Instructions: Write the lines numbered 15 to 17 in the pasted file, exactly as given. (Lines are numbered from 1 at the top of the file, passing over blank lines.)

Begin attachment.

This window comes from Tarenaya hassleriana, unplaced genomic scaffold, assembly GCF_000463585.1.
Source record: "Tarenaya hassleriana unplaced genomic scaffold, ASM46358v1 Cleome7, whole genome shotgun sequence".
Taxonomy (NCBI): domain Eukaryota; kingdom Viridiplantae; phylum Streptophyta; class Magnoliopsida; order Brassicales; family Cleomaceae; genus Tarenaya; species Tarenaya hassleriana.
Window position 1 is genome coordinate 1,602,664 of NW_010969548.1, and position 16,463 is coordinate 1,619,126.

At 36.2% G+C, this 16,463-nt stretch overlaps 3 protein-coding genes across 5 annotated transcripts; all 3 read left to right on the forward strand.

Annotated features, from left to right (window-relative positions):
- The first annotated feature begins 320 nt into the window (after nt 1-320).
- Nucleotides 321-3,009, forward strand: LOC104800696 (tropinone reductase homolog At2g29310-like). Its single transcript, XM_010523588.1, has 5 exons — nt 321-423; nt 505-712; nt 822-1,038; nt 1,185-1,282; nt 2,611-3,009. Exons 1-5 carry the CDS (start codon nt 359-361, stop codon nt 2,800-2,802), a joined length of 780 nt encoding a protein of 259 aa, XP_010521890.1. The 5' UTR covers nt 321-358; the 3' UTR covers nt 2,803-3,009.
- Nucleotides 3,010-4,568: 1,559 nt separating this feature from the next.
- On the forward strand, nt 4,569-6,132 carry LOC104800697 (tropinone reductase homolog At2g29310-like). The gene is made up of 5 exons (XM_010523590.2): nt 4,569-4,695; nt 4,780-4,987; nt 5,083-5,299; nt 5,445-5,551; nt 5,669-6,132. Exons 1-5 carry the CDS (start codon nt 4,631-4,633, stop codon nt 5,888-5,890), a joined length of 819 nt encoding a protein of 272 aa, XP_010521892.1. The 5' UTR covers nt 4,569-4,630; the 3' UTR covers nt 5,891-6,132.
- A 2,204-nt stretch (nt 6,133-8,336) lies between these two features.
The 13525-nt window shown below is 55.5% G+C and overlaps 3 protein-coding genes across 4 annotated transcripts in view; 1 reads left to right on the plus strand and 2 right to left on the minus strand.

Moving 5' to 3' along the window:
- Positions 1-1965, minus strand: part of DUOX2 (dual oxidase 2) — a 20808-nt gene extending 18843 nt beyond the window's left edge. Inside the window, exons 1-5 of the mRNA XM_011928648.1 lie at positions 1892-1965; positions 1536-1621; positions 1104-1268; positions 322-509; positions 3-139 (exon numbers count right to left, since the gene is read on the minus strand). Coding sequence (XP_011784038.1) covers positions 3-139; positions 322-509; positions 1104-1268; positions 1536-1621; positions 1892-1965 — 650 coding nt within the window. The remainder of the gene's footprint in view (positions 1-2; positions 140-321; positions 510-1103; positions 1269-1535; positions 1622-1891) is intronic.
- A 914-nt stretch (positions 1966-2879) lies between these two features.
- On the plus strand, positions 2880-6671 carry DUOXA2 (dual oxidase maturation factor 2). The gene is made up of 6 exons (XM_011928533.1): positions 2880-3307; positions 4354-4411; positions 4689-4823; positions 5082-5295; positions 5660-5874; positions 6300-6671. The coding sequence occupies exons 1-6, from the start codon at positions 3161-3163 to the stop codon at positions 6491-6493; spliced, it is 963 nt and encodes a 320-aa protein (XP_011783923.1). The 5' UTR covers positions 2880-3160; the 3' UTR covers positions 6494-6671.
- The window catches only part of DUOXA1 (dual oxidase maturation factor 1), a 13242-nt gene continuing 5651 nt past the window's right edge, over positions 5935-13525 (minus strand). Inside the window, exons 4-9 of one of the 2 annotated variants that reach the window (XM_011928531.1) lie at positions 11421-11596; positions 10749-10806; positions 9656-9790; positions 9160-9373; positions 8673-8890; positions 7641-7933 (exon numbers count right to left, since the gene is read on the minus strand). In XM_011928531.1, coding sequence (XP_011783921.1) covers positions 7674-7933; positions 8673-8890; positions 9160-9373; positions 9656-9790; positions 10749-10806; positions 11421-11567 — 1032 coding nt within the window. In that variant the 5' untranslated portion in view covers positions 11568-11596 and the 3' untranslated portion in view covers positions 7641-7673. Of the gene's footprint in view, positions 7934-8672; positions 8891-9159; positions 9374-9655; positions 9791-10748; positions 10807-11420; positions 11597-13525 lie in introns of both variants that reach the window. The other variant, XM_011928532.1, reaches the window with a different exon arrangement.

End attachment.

- A 914-nt stretch (positions 1966-2879) lies between these two features.
- On the plus strand, positions 2880-6671 carry DUOXA2 (dual oxidase maturation factor 2). The gene is made up of 6 exons (XM_011928533.1): positions 2880-3307; positions 4354-4411; positions 4689-4823; positions 5082-5295; positions 5660-5874; positions 6300-6671. The coding sequence occupies exons 1-6, from the start codon at positions 3161-3163 to the stop codon at positions 6491-6493; spliced, it is 963 nt and encodes a 320-aa protein (XP_011783923.1). The 5' UTR covers positions 2880-3160; the 3' UTR covers positions 6494-6671.
- The window catches only part of DUOXA1 (dual oxidase maturation factor 1), a 13242-nt gene continuing 5651 nt past the window's right edge, over positions 5935-13525 (minus strand). Inside the window, exons 4-9 of one of the 2 annotated variants that reach the window (XM_011928531.1) lie at positions 11421-11596; positions 10749-10806; positions 9656-9790; positions 9160-9373; positions 8673-8890; positions 7641-7933 (exon numbers count right to left, since the gene is read on the minus strand). In XM_011928531.1, coding sequence (XP_011783921.1) covers positions 7674-7933; positions 8673-8890; positions 9160-9373; positions 9656-9790; positions 10749-10806; positions 11421-11567 — 1032 coding nt within the window. In that variant the 5' untranslated portion in view covers positions 11568-11596 and the 3' untranslated portion in view covers positions 7641-7673. Of the gene's footprint in view, positions 7934-8672; positions 8891-9159; positions 9374-9655; positions 9791-10748; positions 10807-11420; positions 11597-13525 lie in introns of both variants that reach the window. The other variant, XM_011928532.1, reaches the window with a different exon arrangement.